Imperial era’s toxic masculinity in focus

So much has been written about the Jameson Raid as a key moment in South African history, particularly as part of the run-up to the South African War of 1899 to 1902, that it’s hard to imagine a fresh contribution to the raid’s historiography. Yet Charles van Onselen has done it, and by means of a biography of a man who was central to the raid but is barely mentioned in books on the war. If he is mentioned, he is seen as one of Cecil Rhodes’s coconspirators in the plot that led to the so-called “raid” (which would probably be better called a filibuster — or an act of piracy).

John Hays Hammond was an American mining engineer by training and was involved in exploiting mineral resources in the United States, ultimately becoming one of the robber-baron capitalists of the era (and then, typically, transforming himself into a philanthropist and political influencer).

When he arrived in South Africa to check out the prospects of the Witwatersrand gold seam, he was fresh from a scene of violent industrial conflict in the American West, where there was a pattern to the way mine owners dealt with their workers: they ruthlessly exploited them and then, when the workers protested and/or rose up (often with the help of agents provocateurs paid by the owners), the troops were called in and the miners were crushed by force of arms and sent back to work. This class war was bloody.

By picking out key dates and tracing Hammond’s history and opinions, Van Onselen makes a convincing case for the idea that Hammond was, in fact, the progenitor of what became the Jameson Raid — that it was his idea.

Around the campfire on a trip to Rhodes’s new holdings in what is now Zimbabwe, it appears he talked Rhodes and Rhodes’s sidekick Leander Starr Jameson into fomenting insurrection in Johannesburg as a way of wresting control of the Transvaal. It could not be left to the backward Boers to run — not if the Rhodeses of the world were to make a lot of money. An uprising of unhappy uitlanders in Johannesburg, combined with Jameson’s riding to the rescue with 600 armed men, would bring down the Paul Kruger government of the Transvaal and deliver the Reef to Rhodes, Hammond contended.

Van Onselen shows, too, that there was a probable plot-within-a-plot of Hammond’s own. He produced some bizarre flourishes to the plot, such as kidnapping Kruger, which didn’t happen. And, it is clear, Hammond’s long-term interests did not entirely coincide with those of Rhodes and the British Empire. (Rhodes deemed his own interests and those of the empire to be the same. Much South African history flows from this.)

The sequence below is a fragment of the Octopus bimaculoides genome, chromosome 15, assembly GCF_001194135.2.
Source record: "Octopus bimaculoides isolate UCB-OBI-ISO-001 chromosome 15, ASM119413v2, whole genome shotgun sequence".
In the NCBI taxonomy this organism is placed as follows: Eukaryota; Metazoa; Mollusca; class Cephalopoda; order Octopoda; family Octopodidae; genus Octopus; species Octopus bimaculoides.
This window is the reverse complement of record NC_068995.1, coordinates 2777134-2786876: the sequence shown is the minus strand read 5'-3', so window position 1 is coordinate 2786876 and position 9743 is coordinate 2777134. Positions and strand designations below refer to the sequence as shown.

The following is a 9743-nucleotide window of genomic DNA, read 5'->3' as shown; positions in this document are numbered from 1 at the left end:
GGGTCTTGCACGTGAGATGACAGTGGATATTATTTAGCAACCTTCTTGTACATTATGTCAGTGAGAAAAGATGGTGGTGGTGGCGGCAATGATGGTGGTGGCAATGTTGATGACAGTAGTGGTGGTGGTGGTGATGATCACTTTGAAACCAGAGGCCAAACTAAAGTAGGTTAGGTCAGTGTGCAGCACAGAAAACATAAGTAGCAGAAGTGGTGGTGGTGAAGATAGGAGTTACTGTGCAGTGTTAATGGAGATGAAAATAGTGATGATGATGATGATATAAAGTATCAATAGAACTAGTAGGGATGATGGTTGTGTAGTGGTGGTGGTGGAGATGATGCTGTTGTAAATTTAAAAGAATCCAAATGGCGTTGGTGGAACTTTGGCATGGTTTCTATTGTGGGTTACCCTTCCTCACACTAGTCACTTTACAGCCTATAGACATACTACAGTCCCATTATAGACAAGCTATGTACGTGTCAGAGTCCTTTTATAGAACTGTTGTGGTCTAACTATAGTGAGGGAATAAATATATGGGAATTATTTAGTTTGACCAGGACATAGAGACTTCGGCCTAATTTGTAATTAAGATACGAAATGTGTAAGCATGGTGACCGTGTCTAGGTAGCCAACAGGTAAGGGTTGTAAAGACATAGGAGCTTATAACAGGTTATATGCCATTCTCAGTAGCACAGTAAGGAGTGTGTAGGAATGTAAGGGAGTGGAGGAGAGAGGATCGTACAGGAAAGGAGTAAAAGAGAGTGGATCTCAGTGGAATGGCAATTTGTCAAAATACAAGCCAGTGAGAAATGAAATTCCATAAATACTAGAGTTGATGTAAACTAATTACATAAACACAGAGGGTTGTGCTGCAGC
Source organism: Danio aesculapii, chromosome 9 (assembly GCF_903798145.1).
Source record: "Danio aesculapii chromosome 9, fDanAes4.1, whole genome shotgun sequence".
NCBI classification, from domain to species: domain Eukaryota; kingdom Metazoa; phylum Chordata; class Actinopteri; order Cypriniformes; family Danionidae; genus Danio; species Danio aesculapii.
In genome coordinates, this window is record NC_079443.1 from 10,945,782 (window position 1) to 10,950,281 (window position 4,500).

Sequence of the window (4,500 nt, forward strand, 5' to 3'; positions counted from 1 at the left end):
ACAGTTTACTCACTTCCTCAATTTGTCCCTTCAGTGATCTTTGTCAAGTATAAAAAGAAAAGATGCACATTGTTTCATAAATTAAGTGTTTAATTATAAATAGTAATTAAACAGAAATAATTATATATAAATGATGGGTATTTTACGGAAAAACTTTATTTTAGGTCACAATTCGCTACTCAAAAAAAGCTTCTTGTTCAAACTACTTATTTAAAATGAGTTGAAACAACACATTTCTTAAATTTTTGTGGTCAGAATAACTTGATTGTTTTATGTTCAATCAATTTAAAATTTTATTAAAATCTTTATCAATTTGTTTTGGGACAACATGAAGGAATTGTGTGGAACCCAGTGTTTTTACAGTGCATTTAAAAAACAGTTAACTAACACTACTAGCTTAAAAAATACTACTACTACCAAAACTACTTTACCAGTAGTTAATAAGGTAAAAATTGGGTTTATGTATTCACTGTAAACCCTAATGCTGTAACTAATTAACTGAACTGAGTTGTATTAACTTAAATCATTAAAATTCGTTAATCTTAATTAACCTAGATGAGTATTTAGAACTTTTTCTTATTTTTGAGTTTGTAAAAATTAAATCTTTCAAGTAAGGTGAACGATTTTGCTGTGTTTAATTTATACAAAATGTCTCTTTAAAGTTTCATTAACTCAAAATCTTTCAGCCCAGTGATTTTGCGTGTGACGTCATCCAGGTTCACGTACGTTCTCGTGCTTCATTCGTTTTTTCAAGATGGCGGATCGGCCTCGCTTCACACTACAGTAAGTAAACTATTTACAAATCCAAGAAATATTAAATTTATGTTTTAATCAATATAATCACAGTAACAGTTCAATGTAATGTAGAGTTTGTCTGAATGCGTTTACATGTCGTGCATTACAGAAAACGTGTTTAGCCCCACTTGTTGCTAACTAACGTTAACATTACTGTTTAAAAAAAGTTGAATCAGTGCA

Van Onselen also unravels the machinations on the Boer side, including the equivocal behaviour of those who were opposed to the Kruger government of the Transvaal. They were, quite simply, plotting with the uitlanders, or at least with Hammond.

And Van Onselen is excellent on the aftermath of the raid, writing about the desperate days after it had failed when Hammond, Jameson and the raiders were in jail. The story of Hammond’s wrigglings to get out, with the help of his manipulative wife, is very entertaining. She later became an evangelist of racial purity in the US.

Giving a great deal of context, Van Onselen traces the stumble towards the South African War and how, in the long years after Hammond fled the Transvaal, he kept returning to the raid to retell his version of it — and to tweak that version. He, like others involved, was still revising history decades after the botched insurrection in Johannesburg had brought down the Rhodes administration in the Cape, where he had been prime minister since 1890.

Jameson, of course, had to answer in the court of British public opinion after the raid, so he had his own version of events to recount. Like Hammond, he had a particular fear of being called a coward and that played a significant role in how he acted.

He had made a mad dash across the veld, almost into the jaws of death, without having been given the go-ahead by Hammond, who was organising the uprising in Johannesburg; it had not, in fact, taken off, but Jameson had such a drive to be a man of action, a hero, that he went anyway. Perhaps his success in slaughtering the Matabele a year or two previously in Rhodesia had gone to his head.

Here is an entry point into the psychology of the participants, particularly Jameson, of which Van Onselen makes a subtle study. Jameson was just being a man, really — or trying to be the idealised, even mythologised, kind of man conjured up by the British imperial imagination. He was probably compensating for his hidden homosexuality but he’s still a shining example of what you might call the toxic masculinity of the ruling class of the day.

The theme of masculinity and its social construction in this historical era has emerged notably in Van Onselen’s most recent books, from the especially toxic Jack the Ripper figure in The Fox and the Flies to the diluted sort of competitive warrior culture apparent in Showdown at the Red Lion. It’s a fruitful and fascinating seam to excavate, an enriching element to add to all the other streams Van Onselen brings into convergence in his important and compelling work.

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Author Shaun de Waal
Shaun De Waal

Shaun de Waal has worked at the Mail & Guardian since 1989. He was literary editor from 1991 to 2006 and chief film critic for 15 years. He is now editor-at-large. Recent publications include Exposure: Queer Fiction, 25 Years of the Mail & Guardian and Not the Movie of the Week.


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